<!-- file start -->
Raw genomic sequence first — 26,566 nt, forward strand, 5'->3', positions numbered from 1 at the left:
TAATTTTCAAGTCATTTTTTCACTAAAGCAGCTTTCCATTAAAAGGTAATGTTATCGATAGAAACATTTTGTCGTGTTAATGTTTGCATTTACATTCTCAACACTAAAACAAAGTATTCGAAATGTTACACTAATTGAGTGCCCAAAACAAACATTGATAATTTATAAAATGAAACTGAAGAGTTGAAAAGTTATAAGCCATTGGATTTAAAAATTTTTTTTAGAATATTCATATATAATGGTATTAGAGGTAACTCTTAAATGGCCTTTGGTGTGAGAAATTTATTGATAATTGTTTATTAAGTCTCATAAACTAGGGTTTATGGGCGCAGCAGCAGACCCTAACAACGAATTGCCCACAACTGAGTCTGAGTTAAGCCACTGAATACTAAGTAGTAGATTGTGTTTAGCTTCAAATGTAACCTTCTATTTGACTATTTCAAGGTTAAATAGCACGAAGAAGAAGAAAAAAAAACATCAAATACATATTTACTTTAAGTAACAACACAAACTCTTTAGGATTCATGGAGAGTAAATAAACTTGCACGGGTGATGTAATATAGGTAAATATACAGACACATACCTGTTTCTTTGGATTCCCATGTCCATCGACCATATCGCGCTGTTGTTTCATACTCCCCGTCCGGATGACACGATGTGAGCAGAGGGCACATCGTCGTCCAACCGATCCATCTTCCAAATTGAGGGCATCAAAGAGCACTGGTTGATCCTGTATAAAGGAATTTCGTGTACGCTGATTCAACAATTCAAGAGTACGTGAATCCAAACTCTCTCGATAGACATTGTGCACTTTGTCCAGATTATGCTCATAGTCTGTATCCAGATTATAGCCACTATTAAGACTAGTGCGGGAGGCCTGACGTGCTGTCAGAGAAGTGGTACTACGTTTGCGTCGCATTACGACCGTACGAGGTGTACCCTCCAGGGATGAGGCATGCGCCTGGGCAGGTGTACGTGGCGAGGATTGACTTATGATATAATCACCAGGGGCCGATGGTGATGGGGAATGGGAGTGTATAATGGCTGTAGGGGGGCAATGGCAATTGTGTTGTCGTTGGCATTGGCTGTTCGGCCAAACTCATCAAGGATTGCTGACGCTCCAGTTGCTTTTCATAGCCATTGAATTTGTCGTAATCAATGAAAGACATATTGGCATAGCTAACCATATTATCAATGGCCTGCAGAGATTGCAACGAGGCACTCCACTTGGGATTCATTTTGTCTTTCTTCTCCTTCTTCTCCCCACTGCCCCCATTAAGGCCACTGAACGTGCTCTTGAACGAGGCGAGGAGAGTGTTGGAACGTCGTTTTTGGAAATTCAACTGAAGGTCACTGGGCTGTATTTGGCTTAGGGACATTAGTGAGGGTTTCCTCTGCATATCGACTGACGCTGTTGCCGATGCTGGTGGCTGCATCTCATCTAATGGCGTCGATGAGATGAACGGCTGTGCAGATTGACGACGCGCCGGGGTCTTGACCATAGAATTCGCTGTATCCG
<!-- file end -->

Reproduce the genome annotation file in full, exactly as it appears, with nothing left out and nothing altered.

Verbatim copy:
Raw genomic sequence first — 26,566 nt, forward strand, 5'->3', positions numbered from 1 at the left:
TAATTTTCAAGTCATTTTTTCACTAAAGCAGCTTTCCATTAAAAGGTAATGTTATCGATAGAAACATTTTGTCGTGTTAATGTTTGCATTTACATTCTCAACACTAAAACAAAGTATTCGAAATGTTACACTAATTGAGTGCCCAAAACAAACATTGATAATTTATAAAATGAAACTGAAGAGTTGAAAAGTTATAAGCCATTGGATTTAAAAATTTTTTTTAGAATATTCATATATAATGGTATTAGAGGTAACTCTTAAATGGCCTTTGGTGTGAGAAATTTATTGATAATTGTTTATTAAGTCTCATAAACTAGGGTTTATGGGCGCAGCAGCAGACCCTAACAACGAATTGCCCACAACTGAGTCTGAGTTAAGCCACTGAATACTAAGTAGTAGATTGTGTTTAGCTTCAAATGTAACCTTCTATTTGACTATTTCAAGGTTAAATAGCACGAAGAAGAAGAAAAAAAAACATCAAATACATATTTACTTTAAGTAACAACACAAACTCTTTAGGATTCATGGAGAGTAAATAAACTTGCACGGGTGATGTAATATAGGTAAATATACAGACACATACCTGTTTCTTTGGATTCCCATGTCCATCGACCATATCGCGCTGTTGTTTCATACTCCCCGTCCGGATGACACGATGTGAGCAGAGGGCACATCGTCGTCCAACCGATCCATCTTCCAAATTGAGGGCATCAAAGAGCACTGGTTGATCCTGTATAAAGGAATTTCGTGTACGCTGATTCAACAATTCAAGAGTACGTGAATCCAAACTCTCTCGATAGACATTGTGCACTTTGTCCAGATTATGCTCATAGTCTGTATCCAGATTATAGCCACTATTAAGACTAGTGCGGGAGGCCTGACGTGCTGTCAGAGAAGTGGTACTACGTTTGCGTCGCATTACGACCGTACGAGGTGTACCCTCCAGGGATGAGGCATGCGCCTGGGCAGGTGTACGTGGCGAGGATTGACTTATGATATAATCACCAGGGGCCGATGGTGATGGGGAATGGGAGTGTATAATGGCTGTAGGGGGGCAATGGCAATTGTGTTGTCGTTGGCATTGGCTGTTCGGCCAAACTCATCAAGGATTGCTGACGCTCCAGTTGCTTTTCATAGCCATTGAATTTGTCGTAATCAATGAAAGACATATTGGCATAGCTAACCATATTATCAATGGCCTGCAGAGATTGCAACGAGGCACTCCACTTGGGATTCATTTTGTCTTTCTTCTCCTTCTTCTCCCCACTGCCCCCATTAAGGCCACTGAACGTGCTCTTGAACGAGGCGAGGAGAGTGTTGGAACGTCGTTTTTGGAAATTCAACTGAAGGTCACTGGGCTGTATTTGGCTTAGGGACATTAGTGAGGGTTTCCTCTGCATATCGACTGACGCTGTTGCCGATGCTGGTGGCTGCATCTCATCTAATGGCGTCGATGAGATGAACGGCTGTGCAGATTGACGACGCGCCGGGGTCTTGACCATAGAATTCGCTGTATCCG